International Criminal Justice, what’s it good for?

By Poonam Sandhu

The views expressed in this blog are my own.

This year marked the 20th anniversary of the entry into force of the Rome Statute, the International Criminal Court’s (ICC) founding treaty. The anniversary was celebrated during my time working for Human Rights Watch (HRW), which inspired a different kind of reflection on my part as I learned about International Criminal Law (ICL).

The project of global accountability for the gravest crimes is a tremendous project and a work in progress that must continue in order to promote justice and reconciliation. Working in this field, however, it is hard to not sometimes feel discouraged and disheartened by long delays owing to factors such as outstanding arrest warrants or the ICC’s budgetary constraints.  At the same time, accountability has been unevenly addressed with certain situations being allocated more media attention, and ultimately more resources, while other investigations have been stalled.

The politicization of responses to atrocity crimes and double standards was something that I found frustrating while learning about the international criminal justice regime. For example, the situation in Ukraine was referred to the ICC Prosecutor’s office between March and April 2022 by 43 states parties to the Rome Statute. An investigations was opened almost immediately on March 2, 2022 and shortly after, the ICC deployed its largest ever team of experts (42 investigators) to Ukraine to investigate alleged war crimes. This has been accompanied by various states making donations to the ICC following a call for voluntary contributions by the Court’s Prosecutor. Although these contributions are to be used to support the work of the Office of the Prosecutor across all situations, the messaging around them has often been misleading, with some states linking them to the investigation in Ukraine.[1] Civil society groups vocally denounced this approach. Contrast this with other situations, such as Afghanistan, for example, where a request to open an investigation into alleged war crimes and crimes against humanity committed since 2003 was only made by the ICC Prosecutor in 2017 and the situation has faced various challenges, including strong politicized opposition by the United States, and prolonged delays.

The problem of double standards in international justice is an issue that many civil society organizations, including HRW, have been active in exposing and denouncing. It is not just a matter of principle but also an issue that has serious implications for public confidence in the Rome Statute system and in turn, has implications for victims’ access to justice. It goes without saying that international justice cannot be achieved unless it is evenly applied to all situations and contexts where allegations of serious crimes are raised.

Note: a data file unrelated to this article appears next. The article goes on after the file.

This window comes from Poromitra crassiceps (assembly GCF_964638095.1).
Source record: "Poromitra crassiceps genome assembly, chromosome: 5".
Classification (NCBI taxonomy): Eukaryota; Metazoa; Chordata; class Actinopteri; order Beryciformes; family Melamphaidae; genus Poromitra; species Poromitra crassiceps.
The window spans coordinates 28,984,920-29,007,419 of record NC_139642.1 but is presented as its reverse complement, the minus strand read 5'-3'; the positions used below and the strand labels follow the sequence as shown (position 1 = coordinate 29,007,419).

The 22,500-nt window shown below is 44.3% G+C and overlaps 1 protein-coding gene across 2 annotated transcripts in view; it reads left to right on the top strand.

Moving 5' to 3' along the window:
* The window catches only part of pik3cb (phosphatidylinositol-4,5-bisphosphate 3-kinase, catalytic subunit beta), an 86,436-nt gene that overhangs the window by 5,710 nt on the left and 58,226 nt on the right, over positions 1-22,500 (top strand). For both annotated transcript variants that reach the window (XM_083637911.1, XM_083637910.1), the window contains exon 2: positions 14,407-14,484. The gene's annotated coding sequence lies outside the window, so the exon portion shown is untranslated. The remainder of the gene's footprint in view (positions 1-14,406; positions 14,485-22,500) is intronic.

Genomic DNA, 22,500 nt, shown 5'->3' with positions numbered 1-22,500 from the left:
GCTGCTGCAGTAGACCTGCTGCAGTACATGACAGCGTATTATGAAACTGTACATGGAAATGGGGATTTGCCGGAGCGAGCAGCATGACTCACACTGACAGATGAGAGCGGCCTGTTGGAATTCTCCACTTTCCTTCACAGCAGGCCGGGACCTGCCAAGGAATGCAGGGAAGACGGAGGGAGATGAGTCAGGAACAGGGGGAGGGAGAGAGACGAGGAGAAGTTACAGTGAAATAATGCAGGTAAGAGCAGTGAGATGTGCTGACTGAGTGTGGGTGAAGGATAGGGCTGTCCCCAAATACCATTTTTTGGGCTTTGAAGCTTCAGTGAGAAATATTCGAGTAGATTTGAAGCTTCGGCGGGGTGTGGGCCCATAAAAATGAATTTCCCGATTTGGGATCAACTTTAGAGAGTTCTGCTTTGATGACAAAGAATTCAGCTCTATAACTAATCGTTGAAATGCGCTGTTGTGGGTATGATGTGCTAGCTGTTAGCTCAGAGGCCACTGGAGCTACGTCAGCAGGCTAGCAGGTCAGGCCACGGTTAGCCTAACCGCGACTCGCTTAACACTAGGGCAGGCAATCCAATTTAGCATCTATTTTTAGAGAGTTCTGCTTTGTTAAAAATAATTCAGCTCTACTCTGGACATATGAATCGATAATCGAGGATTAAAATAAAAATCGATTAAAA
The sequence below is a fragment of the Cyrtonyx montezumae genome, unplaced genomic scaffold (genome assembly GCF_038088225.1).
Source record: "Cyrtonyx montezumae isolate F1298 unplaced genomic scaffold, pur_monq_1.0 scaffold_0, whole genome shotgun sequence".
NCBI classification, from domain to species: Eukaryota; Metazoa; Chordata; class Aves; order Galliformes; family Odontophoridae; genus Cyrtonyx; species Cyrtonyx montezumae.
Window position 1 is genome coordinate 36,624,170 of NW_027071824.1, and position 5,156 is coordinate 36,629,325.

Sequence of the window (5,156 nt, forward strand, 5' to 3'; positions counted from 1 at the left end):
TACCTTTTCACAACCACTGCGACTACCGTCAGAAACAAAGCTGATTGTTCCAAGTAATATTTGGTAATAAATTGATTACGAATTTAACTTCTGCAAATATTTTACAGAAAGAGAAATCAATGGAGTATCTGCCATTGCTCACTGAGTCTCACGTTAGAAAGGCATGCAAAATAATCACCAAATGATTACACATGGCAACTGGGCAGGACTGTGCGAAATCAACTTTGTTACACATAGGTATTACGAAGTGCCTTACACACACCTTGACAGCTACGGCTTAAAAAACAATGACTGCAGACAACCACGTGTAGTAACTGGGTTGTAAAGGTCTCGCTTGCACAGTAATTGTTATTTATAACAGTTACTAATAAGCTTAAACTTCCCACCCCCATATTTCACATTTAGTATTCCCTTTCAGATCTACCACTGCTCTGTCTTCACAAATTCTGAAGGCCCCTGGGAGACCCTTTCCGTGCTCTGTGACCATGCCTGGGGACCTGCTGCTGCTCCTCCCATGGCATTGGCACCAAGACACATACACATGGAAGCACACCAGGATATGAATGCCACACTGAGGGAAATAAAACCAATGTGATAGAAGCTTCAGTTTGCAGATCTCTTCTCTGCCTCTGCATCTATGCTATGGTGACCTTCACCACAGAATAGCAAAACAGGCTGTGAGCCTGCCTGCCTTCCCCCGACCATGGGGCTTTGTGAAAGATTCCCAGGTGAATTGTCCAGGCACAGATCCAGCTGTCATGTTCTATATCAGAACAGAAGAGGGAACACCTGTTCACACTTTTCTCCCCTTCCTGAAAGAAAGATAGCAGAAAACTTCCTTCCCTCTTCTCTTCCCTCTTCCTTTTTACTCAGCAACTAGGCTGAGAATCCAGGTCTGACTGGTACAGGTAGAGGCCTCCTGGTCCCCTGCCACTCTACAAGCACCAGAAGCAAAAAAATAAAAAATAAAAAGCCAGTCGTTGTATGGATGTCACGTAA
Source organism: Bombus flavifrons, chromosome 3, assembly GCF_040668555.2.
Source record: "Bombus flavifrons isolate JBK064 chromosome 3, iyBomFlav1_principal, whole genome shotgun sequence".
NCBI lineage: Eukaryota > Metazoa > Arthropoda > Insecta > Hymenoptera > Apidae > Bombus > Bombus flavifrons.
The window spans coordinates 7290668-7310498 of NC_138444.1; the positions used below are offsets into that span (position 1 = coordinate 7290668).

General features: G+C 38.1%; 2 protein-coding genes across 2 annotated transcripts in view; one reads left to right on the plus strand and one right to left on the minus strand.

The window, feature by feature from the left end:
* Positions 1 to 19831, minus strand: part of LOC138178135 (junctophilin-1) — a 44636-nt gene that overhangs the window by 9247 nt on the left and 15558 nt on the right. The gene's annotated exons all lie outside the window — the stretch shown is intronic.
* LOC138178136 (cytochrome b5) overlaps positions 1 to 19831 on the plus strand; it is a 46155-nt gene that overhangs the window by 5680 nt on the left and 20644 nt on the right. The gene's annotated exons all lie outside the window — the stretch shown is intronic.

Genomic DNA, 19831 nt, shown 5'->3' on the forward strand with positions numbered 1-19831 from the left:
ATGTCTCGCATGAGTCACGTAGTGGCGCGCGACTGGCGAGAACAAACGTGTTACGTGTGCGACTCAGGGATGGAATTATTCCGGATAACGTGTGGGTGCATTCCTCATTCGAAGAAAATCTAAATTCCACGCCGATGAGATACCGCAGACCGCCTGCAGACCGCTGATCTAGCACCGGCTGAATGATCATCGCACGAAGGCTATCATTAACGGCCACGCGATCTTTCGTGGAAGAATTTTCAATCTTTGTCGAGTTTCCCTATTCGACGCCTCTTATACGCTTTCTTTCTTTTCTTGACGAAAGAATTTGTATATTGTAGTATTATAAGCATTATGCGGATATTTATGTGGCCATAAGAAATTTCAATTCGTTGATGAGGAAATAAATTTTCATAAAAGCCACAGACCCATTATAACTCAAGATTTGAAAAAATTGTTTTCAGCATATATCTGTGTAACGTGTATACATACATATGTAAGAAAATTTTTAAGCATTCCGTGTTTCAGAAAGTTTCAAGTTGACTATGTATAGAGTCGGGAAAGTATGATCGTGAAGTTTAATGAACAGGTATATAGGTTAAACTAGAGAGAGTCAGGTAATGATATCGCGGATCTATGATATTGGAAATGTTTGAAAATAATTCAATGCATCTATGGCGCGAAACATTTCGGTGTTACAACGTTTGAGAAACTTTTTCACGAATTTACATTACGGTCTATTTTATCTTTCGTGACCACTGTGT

Notwithstanding the issue of double standards, it is important to remember that the Rome Statute system is still relatively new and continues to develop. Many of my colleagues at HRW and other organizations working on international justice emphasized to me that when they started their careers, the concept of ICL did not exist on the scale that it does now; in the last 20 years the justice landscape has radically transformed in a way that they could not have imagined.

The growth of hybrid and domestic accountability mechanisms has been something that I have learned about this summer that has given me renewed hope in the international justice project. One particularly inspiring example was the first trial at the Special Criminal Court in Central African Republic, which I followed closely this summer.

The case concerns three accused who are facing war crimes and crimes against humanity charges in relation to the 2019 massacre of civilians in the villages of Lemouna and Koundjili, Central African Republic. Regardless of the outcome of the forthcoming verdict, the existence of a domestic court to prosecute serious crimes with closer proximity to victims, and its ability to foster trust between the public and state institutions, is an achievement that must not be understated.

This leads me to one of the key takeaways from this summer, which is the fact that ‘international justice’ can be a somewhat misleading term as domestic justice developments are just as important, if not more so, than developments at the international level. Being an effective practitioner in international justice requires a nuanced understanding of domestic judicial systems, capacities, and socio-political and cultural contexts. Working at HRW has solidified my understanding of human rights as a continuum between the domestic and international levels, which is a lesson I will center in my future professional endeavours.

[1] See e.g. German Embassy The Hague, Germany voluntarily contributes one Million Euro to Prosecutor’s Khan’s indispensable effort to fight impunity in #Ukraine and other ICC situations. We need to support the rule of law NOW.” (28 June 28 2022 at 11:08am EST), online: Twitter: <twitter.com/GermanyinNL/status/1541800819355533312>; AP News Wire, “UK to contribute money, experts to ICC’s Ukraine probe” (24 March 2022), online: The Independent <www.independent.co.uk/news/ukraine-ap-icc-dominic-raab-netherlands-b2042911.html>.

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